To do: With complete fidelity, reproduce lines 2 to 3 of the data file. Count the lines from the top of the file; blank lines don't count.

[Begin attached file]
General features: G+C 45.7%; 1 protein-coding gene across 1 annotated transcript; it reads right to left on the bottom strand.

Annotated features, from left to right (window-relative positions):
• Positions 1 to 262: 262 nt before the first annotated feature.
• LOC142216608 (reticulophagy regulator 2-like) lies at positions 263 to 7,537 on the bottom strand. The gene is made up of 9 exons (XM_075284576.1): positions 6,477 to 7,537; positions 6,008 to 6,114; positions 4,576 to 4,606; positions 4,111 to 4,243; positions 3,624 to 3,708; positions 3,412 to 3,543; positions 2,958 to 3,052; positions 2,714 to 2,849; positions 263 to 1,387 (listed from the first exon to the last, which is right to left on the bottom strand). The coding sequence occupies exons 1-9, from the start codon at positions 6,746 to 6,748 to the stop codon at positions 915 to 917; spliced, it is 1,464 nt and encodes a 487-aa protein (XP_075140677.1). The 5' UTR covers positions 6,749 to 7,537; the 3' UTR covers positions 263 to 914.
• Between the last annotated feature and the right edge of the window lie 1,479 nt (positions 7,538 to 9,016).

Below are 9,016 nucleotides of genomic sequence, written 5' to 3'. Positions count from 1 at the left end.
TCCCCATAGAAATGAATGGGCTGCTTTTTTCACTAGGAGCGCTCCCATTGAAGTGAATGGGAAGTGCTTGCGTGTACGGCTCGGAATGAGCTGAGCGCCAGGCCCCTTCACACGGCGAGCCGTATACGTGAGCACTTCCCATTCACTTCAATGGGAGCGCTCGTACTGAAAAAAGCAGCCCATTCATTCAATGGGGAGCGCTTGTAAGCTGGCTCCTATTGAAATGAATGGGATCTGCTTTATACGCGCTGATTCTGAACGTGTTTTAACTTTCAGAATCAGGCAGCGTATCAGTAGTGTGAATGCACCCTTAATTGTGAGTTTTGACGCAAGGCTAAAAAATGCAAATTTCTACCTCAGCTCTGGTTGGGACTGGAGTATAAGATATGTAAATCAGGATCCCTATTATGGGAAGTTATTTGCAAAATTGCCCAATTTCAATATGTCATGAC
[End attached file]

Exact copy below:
Annotated features, from left to right (window-relative positions):
• Positions 1 to 262: 262 nt before the first annotated feature.